The New York Yankees will host the Houston Astros Tuesday night in the American League Wild Card game. It will be the 81st game played at Yankee Stadium this season and the first postseason game since 2012 – business as usual for the 27-time World Series champs. Though a look at the stands has at times suggested anything but.
Putting the feet up on the back of the seat in front of you, no lines at the food court or restroom–it’s a baseball fan’s utopia, though far from a reality. Especially when you’re a fan of one of the most historic, iconic and recognizable brands in North American pro sports. Still, for the Yankees, soft attendance has been a reality yet again. The team averaged just under 40,000 fans in attendance according to an MLB Attendance Report via ESPN. While that number was still fourth highest in the league, far surpassing the NL East division winning-Mets, who regularly experience less than enthusiastic attendance, the activity or lack thereof in the stands has been noticeable. There’s no denying that there’s plenty to do in New York–and elsewhere to spend your money. But glaring attendance woes in the Bronx begs one to wonder if similar problems could be seen among metro area hockey fans.
Madison Square Garden and the Prudential Center combine for under 40,000 seats, so it might be a little misguided to suggest the Yankees’ attendance woes of filling a 50,000 capacity stadium could be a precursor to the similar struggles in the metro hockey scene, which will see both Devils and Islanders open at their respective home buildings on Friday, Oct. 9. The Rangers will play their first two games on the road, including opening the season on Wednesday, Oct. 7 at the defending champion Chicago Blackhawks. Two nights later, they’ll play their home opener versus Columbus–part of a home and home series with the Blue Jackets.
The Rangers shouldn’t have much trouble getting fans into MSG. The Blueshirts averaged over 18,000 fans through 41 regular season home games last season. While part of that was another banner season for New York, finishing with a league-best 113 points and going on another deep run postseason run, that saw them come within one game from advancing to the Stanley Cup Final for the second consecutive season. The Knicks, who won only 10 games at home, finished just as strong, averaging 19,812 fans through its 41 home contests. Whatever issues that have befallen the Pinstripes as of late hasn’t had an impact some 10 miles south at the world’s most famous arena. The Rangers once again figure to be a prominent contender for the Stanley Cup – so fans will have plenty of reason sell out every night.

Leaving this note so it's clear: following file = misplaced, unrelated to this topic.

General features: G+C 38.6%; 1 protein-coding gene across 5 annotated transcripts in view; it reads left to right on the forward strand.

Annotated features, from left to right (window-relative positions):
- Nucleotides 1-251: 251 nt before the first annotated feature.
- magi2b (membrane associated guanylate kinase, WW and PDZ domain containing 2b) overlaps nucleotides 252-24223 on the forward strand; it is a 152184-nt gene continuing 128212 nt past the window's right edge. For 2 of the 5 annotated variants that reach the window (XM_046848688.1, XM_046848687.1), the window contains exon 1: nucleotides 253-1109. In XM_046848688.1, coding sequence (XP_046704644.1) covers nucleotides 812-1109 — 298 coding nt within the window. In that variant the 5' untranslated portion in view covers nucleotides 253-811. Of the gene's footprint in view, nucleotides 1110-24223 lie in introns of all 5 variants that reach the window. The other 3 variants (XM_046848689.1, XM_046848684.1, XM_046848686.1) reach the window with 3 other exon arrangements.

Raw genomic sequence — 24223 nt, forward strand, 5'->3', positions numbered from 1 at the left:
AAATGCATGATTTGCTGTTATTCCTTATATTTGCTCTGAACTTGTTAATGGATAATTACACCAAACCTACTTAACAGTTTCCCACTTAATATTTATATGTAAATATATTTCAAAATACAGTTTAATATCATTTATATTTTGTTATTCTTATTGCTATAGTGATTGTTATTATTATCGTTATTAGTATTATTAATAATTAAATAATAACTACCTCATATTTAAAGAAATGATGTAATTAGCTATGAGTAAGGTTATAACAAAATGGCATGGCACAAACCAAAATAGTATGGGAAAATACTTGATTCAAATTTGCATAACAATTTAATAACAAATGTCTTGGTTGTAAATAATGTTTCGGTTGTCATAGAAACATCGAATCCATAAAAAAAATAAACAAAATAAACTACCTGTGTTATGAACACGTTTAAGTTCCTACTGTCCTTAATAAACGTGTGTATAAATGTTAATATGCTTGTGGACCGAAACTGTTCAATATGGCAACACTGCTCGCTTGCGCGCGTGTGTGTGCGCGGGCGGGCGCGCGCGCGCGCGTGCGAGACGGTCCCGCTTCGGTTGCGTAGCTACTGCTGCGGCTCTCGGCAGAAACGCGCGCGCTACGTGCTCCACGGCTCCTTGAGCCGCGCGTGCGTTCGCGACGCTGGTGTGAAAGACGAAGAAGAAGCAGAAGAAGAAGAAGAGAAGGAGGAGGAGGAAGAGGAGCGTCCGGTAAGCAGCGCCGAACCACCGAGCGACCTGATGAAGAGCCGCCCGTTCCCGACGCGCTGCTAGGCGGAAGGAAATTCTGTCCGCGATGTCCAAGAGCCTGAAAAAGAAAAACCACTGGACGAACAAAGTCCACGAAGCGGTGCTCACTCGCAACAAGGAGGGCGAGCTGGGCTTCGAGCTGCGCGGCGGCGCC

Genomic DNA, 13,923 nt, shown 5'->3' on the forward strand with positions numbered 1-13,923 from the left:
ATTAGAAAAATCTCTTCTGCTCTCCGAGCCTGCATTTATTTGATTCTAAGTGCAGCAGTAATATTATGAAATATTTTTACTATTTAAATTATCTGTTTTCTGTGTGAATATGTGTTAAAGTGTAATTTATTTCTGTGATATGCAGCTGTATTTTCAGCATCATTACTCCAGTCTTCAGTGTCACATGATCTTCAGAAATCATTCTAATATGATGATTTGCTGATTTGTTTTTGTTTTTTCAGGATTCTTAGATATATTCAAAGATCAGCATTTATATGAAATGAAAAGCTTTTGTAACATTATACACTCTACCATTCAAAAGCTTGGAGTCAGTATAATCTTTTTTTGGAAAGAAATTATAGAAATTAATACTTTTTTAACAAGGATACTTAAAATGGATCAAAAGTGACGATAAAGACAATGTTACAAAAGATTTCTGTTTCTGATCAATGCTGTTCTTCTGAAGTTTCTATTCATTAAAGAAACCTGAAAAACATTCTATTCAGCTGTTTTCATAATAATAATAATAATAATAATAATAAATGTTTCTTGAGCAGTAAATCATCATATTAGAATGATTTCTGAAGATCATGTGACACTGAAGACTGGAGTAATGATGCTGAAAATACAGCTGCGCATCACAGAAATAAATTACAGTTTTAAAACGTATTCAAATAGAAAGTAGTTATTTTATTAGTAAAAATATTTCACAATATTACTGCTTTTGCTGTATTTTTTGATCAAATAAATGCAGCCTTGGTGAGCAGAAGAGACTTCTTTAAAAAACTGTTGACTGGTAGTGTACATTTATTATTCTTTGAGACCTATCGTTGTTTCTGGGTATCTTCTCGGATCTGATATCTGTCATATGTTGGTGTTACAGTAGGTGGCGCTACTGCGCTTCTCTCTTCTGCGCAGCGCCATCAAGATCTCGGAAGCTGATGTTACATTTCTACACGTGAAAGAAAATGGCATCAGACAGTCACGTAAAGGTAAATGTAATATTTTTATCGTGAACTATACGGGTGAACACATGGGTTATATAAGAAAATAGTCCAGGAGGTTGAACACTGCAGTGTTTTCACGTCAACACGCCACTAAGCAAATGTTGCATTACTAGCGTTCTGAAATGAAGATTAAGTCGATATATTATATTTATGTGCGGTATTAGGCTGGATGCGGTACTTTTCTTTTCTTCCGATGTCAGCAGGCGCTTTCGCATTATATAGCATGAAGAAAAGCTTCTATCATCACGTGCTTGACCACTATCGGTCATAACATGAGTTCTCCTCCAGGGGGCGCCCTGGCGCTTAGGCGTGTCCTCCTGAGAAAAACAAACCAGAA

More of the concern, though, comes from across the river and in the neighboring borough where two franchises have struggled on-ice and in the stands.
Not a lot went right for the Devils, who missed out on the postseason for the third straight season. Even Cory Schneider’s .925 save percentage couldn’t keep the team afloat in a tough Metropolitan Division. New Jersey sat at the bottom of the league in goal scoring and attendance–averaging an estimated 86.2 percent, according to an NHL Attendance report from ESPN. It was the fourth time in the last five seasons the Devils ranked among the bottom-10 teams in average attendance percentage.